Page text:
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Dr. Frank Rossi: Frankly Speaking


Water is Gold

  Posted in Uncategorized, Frank Talk 17 October 2012 · 1,901 views

All I could think about was water. Everytime Ron Paul would speak about returning the US to the Gold Standard of backing our currency instead of using the full faith and credit of the US, all I could think about was water. Seems odd but if you think about how haphazardly we flood the US economy with printed money expecting some to be wasted, you might see how many golf courses use water. Not precisely and filled with waste.

I would go as far as to say that if you were a good water manager this year, it was an easy year.

All the rage about moisture meters has certainly changed the way many golf superintendents irrigate the golf course and in some small way improved efficiency, but we have a long way to go. This season was a perfect example. Hot and dry for much of the country yet many struggled with problems that could only be brought about by improper irrigation practices. Certain disease and cultural damages can be ascribed to drying things down to far or over-watering. I would go as far as to say that if you were a good water manager this year, it was an easy year.

 

Should you wonder if water is as good as gold, ask the people who pay for it. During my visit to Las Vegas for the GIS last year I learned many golf courses in the desert pay upwards of $1 million per year for water. Of course this is because they have recognized that it is a limited resource. It follows then that the golf superintendents I met during my travels are all very thoughtful, precise and reflective about their watering strategies. They spoke to me about AMOUNTS not MINUTES of water.

Parts of the country that have the water will want to do business with parts that dont.

The future of water use for golf courses is perilous at best. In a recent meeting held at Cornell University about Best Management Practices (BMP) for water quality it was made clear by government and scientists that water will be monetized in the future in a way it has not been in the past. Parts of the country that have the water will want to do business with parts that dont. And the first step in business is knowing your product, where, how much, how good, who uses, etc In this case its water and it is good as gold.




Are You Reliable?

  Posted in Frank Talk 08 October 2012 · 1,376 views

Reliability is defined as the ability of a person or system to perform and maintain its functions in routine circumstances, as well as hostile or unexpected circumstances. I could not think of a more fitting definition for both todays golf course superintendent AND the turf they manage. Facing unprecedented economic, personnel, and environmental challenges golf course superintendents have to deliver a playing surface that functions as expected for every client. At the same time the turf has to overcome a rapidly changing climate, intense management, and new pests.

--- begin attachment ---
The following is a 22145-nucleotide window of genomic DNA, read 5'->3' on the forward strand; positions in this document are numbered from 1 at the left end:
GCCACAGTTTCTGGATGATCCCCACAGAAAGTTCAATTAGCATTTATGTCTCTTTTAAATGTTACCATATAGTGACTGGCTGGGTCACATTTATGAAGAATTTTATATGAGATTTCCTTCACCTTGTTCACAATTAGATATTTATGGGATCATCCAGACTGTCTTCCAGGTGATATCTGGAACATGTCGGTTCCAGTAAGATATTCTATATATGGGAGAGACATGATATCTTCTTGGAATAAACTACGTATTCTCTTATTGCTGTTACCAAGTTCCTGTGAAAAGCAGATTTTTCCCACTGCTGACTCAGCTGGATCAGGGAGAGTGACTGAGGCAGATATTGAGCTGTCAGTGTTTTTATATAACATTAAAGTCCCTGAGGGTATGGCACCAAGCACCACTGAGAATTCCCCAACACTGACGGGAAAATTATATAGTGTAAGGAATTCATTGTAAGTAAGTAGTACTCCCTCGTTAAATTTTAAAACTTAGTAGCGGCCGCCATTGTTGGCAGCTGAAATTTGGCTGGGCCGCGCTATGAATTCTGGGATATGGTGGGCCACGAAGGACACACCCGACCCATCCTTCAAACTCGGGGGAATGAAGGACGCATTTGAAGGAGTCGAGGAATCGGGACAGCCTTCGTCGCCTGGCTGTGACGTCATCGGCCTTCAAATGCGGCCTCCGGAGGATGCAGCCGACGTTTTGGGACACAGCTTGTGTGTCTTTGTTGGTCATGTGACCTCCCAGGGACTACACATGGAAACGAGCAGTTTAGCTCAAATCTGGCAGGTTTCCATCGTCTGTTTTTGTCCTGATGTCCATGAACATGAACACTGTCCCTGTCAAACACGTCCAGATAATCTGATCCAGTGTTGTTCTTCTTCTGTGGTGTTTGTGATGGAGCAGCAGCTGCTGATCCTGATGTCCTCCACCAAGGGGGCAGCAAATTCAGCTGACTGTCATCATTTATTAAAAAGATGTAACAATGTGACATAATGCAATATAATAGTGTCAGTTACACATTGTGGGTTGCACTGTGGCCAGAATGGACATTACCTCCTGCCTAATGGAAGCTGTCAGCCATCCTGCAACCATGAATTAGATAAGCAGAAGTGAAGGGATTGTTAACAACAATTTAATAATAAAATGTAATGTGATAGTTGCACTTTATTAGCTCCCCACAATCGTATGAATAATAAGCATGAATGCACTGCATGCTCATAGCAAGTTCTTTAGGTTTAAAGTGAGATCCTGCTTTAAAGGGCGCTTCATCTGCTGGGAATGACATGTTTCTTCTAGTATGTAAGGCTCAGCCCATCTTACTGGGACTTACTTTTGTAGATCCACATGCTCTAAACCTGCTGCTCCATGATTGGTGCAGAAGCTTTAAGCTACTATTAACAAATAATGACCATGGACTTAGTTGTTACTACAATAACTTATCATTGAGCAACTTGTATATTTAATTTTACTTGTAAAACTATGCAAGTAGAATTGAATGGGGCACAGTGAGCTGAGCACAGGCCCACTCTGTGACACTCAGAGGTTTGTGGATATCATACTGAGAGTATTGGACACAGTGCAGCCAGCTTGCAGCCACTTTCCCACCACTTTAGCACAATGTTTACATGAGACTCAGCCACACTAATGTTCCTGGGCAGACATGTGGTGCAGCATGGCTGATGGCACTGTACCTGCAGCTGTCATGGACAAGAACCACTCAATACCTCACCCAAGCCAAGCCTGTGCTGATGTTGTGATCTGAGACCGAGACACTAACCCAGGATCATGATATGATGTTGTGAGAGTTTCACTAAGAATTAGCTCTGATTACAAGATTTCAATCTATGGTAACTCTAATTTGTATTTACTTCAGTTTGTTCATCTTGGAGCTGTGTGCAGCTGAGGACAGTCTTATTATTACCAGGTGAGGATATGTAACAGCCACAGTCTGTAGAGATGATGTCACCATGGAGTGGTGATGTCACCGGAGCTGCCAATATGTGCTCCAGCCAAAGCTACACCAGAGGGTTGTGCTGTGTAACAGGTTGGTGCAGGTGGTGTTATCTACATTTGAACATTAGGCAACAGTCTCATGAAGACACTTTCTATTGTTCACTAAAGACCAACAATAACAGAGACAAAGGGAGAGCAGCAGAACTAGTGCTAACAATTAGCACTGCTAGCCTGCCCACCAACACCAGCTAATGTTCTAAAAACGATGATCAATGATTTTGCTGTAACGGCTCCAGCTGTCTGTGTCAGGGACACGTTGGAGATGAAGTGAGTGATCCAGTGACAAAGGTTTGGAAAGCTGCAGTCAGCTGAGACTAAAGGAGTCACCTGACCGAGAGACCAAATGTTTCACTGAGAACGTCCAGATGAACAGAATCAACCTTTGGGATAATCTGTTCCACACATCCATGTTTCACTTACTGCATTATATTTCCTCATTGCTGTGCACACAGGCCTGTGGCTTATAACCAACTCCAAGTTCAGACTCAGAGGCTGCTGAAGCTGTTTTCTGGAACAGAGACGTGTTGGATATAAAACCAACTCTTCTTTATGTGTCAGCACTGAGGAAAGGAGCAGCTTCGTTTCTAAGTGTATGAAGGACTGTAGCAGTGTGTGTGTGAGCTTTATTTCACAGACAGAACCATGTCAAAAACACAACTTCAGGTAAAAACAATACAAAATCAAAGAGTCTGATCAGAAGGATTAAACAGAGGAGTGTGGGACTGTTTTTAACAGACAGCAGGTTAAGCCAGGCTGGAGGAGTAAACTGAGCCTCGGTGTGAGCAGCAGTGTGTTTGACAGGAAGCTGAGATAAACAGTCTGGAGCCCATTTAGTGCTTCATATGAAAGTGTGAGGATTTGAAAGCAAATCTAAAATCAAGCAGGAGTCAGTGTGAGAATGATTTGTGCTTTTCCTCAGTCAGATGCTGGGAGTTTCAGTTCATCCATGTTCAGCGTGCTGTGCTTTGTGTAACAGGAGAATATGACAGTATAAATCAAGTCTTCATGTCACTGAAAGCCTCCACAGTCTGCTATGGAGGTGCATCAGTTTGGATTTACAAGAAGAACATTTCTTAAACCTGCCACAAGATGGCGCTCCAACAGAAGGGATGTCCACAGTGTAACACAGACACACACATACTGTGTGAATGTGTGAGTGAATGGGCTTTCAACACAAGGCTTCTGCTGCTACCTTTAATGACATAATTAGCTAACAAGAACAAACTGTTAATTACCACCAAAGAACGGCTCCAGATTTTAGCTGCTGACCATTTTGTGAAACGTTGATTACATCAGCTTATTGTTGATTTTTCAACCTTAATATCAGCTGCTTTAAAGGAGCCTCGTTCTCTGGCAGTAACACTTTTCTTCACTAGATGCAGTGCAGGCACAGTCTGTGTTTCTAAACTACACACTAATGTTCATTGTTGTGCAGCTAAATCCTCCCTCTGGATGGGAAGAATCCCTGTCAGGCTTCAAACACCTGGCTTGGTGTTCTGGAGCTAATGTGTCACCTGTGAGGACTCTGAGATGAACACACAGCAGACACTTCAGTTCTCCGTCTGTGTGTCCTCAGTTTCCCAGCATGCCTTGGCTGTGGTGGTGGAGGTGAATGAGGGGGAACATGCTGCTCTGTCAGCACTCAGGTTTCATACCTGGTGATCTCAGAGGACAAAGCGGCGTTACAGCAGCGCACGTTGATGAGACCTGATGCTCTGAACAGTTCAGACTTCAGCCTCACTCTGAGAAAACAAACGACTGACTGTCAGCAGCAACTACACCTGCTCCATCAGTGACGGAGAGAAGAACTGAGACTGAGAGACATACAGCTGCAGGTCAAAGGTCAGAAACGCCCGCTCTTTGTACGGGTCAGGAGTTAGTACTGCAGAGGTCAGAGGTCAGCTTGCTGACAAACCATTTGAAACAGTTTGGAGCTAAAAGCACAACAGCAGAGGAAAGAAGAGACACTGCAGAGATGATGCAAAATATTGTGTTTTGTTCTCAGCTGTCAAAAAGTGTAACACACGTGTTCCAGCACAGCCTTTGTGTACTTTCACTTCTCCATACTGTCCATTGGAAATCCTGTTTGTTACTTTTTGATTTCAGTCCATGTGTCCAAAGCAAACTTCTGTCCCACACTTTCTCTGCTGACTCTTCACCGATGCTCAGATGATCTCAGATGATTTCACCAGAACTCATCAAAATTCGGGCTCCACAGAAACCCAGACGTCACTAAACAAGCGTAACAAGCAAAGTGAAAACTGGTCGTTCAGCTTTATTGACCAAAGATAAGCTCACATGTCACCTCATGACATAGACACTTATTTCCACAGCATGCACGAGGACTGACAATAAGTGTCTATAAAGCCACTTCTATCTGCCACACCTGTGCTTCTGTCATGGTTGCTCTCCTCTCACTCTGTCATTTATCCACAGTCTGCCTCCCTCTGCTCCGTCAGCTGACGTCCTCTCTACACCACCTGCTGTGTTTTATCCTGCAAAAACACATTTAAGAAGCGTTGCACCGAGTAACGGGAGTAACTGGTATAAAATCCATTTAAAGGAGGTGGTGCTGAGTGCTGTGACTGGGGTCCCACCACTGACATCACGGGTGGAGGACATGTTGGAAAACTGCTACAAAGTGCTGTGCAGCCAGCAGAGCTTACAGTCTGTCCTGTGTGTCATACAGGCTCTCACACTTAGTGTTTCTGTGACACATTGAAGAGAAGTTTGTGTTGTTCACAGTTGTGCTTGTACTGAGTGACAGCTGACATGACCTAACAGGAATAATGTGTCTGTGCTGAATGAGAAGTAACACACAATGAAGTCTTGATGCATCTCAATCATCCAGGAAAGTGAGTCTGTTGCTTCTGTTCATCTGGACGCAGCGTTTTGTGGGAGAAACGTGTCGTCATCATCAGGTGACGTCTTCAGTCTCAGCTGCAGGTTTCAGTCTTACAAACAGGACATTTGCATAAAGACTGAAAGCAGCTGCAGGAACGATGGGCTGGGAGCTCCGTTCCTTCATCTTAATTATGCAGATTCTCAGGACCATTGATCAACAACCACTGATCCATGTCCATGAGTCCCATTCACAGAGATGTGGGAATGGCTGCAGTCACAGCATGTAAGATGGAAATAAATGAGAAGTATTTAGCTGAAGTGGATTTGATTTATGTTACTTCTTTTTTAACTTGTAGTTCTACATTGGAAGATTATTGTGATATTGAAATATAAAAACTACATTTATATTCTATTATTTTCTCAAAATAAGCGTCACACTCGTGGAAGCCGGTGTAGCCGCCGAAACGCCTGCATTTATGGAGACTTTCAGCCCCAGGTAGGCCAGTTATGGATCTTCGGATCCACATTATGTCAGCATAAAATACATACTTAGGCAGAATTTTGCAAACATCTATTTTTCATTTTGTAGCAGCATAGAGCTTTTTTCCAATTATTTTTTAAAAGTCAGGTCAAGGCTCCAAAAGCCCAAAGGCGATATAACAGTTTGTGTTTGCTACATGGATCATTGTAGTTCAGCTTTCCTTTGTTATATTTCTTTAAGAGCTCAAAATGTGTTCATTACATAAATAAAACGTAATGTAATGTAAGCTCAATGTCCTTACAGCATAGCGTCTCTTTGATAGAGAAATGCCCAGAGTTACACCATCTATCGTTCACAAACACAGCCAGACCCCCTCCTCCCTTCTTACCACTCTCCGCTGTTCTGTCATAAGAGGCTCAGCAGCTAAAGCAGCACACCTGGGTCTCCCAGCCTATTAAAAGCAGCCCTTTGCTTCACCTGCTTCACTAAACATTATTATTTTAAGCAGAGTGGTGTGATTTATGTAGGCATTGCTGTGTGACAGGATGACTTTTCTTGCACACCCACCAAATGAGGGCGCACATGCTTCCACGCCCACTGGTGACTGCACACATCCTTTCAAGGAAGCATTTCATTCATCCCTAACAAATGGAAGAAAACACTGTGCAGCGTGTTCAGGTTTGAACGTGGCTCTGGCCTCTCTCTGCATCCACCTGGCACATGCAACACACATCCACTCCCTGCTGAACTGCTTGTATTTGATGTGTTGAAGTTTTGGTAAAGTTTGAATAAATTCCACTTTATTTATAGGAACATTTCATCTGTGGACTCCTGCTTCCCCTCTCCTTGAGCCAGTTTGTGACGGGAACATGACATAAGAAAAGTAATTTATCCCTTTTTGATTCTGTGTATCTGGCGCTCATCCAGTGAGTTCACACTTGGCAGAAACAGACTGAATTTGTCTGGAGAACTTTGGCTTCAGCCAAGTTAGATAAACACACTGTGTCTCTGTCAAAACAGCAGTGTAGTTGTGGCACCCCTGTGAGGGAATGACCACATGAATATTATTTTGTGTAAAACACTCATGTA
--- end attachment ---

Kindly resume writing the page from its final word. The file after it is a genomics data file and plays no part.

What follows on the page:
Facing unprecedented economic, personnel, and environmental challenges golf course superintendents have to deliver a playing surface that functions as expected for every client.

My only issue with the definition of reliability is that I think there is no such thing as routine. These days golf turf management is hardly EVER routine. The lack of routine is intimately linked to economic pressures in that the competition for the golfing dollar is as intense as it has ever been. Country clubs, daily fee and munis all face the same challenges when it comes to attracting the golfer looking for good conditions. Reliable turf is the cornerstone of good conditioning.

 

Now is the time in northern climates to begin to plan for next years reliable turf.  Any area that struggled start making a list of the low hanging fruit that is an easy fix, such as minor tree and limb removal, irrigation head placement and operation, amend existing soils through core cultivation, etc.

Any area that struggled start making a list of the low hanging fruit that is an easy fix

The larger structural issues should be discussed openly to make more significant modification. For example, do we need a tree removal program, should we add a fan, should entry and exit points be expanded. These improvements in growing conditions will aid with reliability.

 

Finally, the transformational changes that might be needed, such as re-grassing putting surfaces, major bunker and surround work, adding new tees for the play it forward movement. In these cases the investment and inconvenience can be so dramatic that you can market your operation in an entirely new way. Again increasing reliability and investing in retaining existing golfers and attracting new ones.

 

Golf course superintendents need to take a more active role in initiating discussions about the relationship among course conditioning, golfer economics and the time and resources needed to provide reliable conditions. The climate is changing so rapidly economically and environmentally that we can no longer afford to fly by the seat of our pants. If we dont openly discuss and plan for reliable conditions then the unexpected and hostile WILL be routine.




The Roar

  Posted 16 September 2012 · 1,742 views

Many courses in Northern areas have begun their annual rite of late Summer, early Fall-the roar of the hollow tine cultivation unit followed by burying the putting surface, tee or fairway in sand topdressing. Is this a hold-over from a time when we aerified twice per year or is it something we need to keep doing?

Is this a hold-over from a time when we aerified twice per year or is it something we need to keep doing?

In simple terms if you have a sand-based root-zone, i.e., greater than 85% sand, you have a few options. First, if you want to minimize any coring-solid, hollow or needle, then you better be prepared to apply between 17 and 22 cubic yards of sand per year, of once very five days.